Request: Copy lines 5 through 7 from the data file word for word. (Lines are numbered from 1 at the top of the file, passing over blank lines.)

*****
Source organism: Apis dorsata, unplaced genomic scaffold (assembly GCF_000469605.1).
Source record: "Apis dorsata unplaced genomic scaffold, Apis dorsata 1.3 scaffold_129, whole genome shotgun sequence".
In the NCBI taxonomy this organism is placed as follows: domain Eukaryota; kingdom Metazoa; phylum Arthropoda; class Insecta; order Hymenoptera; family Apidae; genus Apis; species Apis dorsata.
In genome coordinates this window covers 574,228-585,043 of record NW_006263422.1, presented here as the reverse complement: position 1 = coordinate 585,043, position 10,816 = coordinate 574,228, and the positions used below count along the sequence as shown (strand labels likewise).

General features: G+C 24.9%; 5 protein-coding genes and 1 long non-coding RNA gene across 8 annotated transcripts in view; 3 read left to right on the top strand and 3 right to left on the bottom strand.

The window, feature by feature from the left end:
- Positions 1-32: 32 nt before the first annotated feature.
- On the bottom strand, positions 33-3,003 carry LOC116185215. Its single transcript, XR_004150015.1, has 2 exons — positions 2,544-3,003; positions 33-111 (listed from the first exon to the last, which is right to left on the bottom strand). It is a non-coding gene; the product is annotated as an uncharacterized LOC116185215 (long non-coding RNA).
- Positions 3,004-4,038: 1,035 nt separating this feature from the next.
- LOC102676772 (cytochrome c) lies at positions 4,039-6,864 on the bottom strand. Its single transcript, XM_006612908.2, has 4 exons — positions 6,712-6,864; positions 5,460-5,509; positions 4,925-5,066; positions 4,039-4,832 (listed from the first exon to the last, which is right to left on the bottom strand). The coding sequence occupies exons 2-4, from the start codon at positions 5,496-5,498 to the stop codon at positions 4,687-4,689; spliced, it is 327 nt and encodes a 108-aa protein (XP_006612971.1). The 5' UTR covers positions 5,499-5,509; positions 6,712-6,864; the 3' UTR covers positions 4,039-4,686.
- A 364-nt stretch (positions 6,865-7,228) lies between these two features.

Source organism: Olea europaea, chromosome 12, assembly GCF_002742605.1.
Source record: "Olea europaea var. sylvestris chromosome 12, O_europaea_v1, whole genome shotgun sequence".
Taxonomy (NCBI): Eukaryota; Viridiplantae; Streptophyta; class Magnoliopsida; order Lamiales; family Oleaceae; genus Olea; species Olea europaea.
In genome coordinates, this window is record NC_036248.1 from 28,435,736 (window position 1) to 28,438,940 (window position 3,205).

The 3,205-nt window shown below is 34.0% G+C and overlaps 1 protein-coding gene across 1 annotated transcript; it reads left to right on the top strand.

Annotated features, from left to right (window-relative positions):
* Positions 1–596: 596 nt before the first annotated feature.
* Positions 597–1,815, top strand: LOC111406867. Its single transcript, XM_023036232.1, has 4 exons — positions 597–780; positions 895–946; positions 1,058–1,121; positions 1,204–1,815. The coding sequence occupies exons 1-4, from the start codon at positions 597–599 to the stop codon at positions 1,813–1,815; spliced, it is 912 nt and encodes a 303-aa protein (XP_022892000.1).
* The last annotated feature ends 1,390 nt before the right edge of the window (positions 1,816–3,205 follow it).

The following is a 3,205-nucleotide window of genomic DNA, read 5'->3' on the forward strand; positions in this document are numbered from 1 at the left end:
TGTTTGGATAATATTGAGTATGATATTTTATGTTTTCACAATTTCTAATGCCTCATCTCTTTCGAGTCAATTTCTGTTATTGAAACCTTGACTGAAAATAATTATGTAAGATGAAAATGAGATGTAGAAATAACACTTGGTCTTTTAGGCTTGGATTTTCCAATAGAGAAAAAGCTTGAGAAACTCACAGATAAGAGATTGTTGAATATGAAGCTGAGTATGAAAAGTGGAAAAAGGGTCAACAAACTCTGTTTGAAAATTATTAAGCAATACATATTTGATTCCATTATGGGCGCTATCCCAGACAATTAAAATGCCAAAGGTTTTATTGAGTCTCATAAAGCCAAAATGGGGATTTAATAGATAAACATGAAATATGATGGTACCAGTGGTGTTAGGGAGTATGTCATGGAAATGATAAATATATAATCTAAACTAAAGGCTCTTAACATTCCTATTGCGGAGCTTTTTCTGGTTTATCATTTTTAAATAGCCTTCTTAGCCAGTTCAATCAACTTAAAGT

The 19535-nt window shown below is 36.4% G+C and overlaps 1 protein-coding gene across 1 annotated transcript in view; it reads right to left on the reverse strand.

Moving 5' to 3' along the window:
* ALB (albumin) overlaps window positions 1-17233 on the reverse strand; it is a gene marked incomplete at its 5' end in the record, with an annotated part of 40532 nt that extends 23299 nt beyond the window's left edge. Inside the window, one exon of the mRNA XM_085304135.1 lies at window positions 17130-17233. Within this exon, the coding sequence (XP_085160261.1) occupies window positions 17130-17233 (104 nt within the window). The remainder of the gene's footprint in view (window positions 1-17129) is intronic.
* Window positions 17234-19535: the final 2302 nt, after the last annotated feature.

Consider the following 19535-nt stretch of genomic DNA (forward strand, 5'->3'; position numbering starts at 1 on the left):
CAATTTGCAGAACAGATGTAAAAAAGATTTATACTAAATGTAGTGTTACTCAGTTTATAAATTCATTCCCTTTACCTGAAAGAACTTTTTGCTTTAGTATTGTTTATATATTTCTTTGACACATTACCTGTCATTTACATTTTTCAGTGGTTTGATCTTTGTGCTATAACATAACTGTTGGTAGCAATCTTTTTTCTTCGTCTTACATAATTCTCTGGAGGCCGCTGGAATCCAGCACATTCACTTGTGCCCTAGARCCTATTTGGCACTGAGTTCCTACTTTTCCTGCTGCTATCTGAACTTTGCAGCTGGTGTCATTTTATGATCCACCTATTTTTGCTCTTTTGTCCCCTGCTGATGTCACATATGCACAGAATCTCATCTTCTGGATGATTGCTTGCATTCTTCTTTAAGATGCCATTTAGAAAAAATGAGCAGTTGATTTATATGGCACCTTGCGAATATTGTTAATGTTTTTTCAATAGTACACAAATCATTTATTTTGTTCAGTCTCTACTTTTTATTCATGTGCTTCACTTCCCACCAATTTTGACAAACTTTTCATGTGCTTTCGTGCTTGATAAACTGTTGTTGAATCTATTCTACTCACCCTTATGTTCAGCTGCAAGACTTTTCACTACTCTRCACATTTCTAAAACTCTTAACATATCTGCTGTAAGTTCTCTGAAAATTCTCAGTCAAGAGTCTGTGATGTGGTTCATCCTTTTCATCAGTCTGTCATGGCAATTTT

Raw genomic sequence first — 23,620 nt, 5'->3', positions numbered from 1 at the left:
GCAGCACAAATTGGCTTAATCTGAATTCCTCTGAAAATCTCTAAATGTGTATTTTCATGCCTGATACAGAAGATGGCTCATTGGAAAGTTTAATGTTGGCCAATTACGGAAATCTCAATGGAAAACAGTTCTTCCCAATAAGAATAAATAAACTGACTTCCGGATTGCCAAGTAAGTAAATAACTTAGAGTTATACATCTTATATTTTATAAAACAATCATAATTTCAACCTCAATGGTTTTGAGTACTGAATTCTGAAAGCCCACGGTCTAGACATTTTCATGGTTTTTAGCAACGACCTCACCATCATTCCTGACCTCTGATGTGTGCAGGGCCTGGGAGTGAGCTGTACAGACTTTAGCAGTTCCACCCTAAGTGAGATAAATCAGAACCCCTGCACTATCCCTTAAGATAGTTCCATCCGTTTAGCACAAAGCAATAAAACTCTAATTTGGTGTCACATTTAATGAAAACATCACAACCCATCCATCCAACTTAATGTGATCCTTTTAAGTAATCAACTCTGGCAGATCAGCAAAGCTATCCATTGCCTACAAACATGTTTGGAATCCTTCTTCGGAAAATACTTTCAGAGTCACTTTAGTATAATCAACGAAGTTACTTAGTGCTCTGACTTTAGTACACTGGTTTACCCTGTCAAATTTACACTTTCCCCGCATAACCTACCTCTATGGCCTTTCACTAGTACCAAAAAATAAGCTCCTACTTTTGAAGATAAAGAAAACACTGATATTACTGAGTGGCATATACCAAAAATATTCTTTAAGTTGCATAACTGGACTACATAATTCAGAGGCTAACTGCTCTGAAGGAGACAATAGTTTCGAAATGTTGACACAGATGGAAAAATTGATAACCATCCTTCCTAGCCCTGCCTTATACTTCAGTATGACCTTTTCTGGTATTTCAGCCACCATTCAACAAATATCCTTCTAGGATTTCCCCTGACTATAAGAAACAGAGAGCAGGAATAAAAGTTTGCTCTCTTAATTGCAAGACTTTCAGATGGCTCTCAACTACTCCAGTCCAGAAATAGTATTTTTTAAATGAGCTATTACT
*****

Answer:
General features: G+C 24.9%; 5 protein-coding genes and 1 long non-coding RNA gene across 8 annotated transcripts in view; 3 read left to right on the top strand and 3 right to left on the bottom strand.

The window, feature by feature from the left end:
- Positions 1-32: 32 nt before the first annotated feature.